The documents are part of a shareholder lawsuit against Yahoo. The documents could bolster Microsoft's attempt to foil the Yahoo-Google partnership. Microsoft has said the alliance is anticompetitive.
Adobe Acrobat.com aims at Google, Microsoft
Google and Microsoft have new competition in the Web-based applications market. Adobe yesterday launched Acrobat.com, a suite of free hosted services that includes word processing, Web conferencing, file sharing, PDF conversion and APIs for developers. Acrobat.com will compete against Google Docs and Microsoft Office Live Workspace for customers in both the enterprise and consumer markets.
Oracle updates database developer tool
The new Oracle SQL Developer Release 1.5 adds better integration with popular source code control systems from CVS and Subversion. That, in turn, helps developers more easily navigate through their object and code version repositories, according to Oracle.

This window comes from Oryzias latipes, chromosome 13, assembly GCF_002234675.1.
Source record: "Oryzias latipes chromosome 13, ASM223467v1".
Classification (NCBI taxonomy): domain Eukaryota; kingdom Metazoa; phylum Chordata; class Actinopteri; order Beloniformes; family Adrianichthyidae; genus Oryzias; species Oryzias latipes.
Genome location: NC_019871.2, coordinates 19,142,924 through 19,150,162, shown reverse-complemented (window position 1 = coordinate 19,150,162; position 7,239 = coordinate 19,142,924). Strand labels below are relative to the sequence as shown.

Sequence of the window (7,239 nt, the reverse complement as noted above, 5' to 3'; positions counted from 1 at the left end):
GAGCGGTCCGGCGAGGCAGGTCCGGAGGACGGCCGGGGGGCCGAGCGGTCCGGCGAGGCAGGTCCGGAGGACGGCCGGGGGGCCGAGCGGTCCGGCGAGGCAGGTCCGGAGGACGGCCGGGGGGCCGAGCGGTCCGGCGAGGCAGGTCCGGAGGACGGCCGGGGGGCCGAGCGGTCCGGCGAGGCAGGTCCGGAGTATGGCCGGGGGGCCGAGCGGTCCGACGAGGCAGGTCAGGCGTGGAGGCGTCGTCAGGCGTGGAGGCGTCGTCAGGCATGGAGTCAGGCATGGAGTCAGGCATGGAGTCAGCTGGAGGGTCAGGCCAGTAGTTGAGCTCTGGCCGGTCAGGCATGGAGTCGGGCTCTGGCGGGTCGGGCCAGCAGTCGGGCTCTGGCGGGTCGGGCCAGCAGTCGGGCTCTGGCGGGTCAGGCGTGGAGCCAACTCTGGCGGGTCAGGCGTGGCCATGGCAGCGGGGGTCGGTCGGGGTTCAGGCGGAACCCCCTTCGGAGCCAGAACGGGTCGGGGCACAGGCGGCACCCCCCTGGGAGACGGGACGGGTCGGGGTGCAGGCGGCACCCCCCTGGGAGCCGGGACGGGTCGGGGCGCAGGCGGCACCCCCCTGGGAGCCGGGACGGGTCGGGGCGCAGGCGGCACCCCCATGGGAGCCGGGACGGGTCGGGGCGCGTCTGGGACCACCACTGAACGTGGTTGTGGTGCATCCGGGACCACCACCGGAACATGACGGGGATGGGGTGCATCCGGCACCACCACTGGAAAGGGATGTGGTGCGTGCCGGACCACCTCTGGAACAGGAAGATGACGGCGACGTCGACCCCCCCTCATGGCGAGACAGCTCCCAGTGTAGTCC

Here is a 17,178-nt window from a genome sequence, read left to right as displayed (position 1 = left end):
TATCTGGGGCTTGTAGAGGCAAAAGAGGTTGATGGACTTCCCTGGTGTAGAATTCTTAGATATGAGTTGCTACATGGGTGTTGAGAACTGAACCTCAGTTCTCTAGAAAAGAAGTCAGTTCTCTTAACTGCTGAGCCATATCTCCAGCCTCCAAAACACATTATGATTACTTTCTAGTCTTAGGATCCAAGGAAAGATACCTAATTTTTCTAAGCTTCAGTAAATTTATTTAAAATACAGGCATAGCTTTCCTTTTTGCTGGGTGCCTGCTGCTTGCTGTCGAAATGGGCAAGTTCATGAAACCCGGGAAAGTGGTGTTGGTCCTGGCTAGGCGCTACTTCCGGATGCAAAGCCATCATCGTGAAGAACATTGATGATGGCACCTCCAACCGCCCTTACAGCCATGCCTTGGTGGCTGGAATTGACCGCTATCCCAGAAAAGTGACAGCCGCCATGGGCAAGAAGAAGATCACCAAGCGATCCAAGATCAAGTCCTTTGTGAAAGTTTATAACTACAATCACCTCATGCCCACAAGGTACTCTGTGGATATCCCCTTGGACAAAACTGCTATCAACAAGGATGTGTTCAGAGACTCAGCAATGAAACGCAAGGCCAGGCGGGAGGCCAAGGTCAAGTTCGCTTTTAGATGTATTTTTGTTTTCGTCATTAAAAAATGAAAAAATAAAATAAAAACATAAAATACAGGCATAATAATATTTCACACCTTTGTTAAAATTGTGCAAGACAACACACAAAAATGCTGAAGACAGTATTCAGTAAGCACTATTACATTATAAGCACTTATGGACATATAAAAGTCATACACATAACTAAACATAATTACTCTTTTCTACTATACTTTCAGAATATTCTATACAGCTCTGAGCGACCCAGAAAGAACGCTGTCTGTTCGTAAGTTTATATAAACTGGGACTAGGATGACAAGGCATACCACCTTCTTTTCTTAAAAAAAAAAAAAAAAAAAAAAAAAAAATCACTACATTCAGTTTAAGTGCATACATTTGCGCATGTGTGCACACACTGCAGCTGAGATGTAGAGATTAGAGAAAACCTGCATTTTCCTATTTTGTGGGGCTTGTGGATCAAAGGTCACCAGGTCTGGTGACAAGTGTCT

The new release supports the latest version of Oracle's TimesTen In-Memory Database and Oracle's 11g database. The overall goal of SQL Developer, since its first release two years ago, is to ease the development and debugging of SQL and PL/SQL code. Release 1.5 is available for Linux, Mac OS X, and Windows. The download is free for customers with supported Oracle database licenses.
Microsoft extends Windows to low-cost devices
Because of the popularity of Windows on ultra-low-cost notebooks, called netbooks, with first-time customers in emerging markets, Microsoft announced today it will extend the software to nettop devices -- the desktop version of the netbook.
Microsoft first announced the availability of Windows for netbooks in April, and the company has seen growing demand since. By making Windows available to original equipment manufacturers (OEMs), Microsoft wants customers to be able to integrate with other computers and devices.
Nexsan combines SAS and spin-down for power
Nexsan Technologies is combining two technologies rarely seen together -- high-performance SAS disks and spin-down for power savings -- in the release of its SASBox disk array, SearchStorage.com reported yesterday.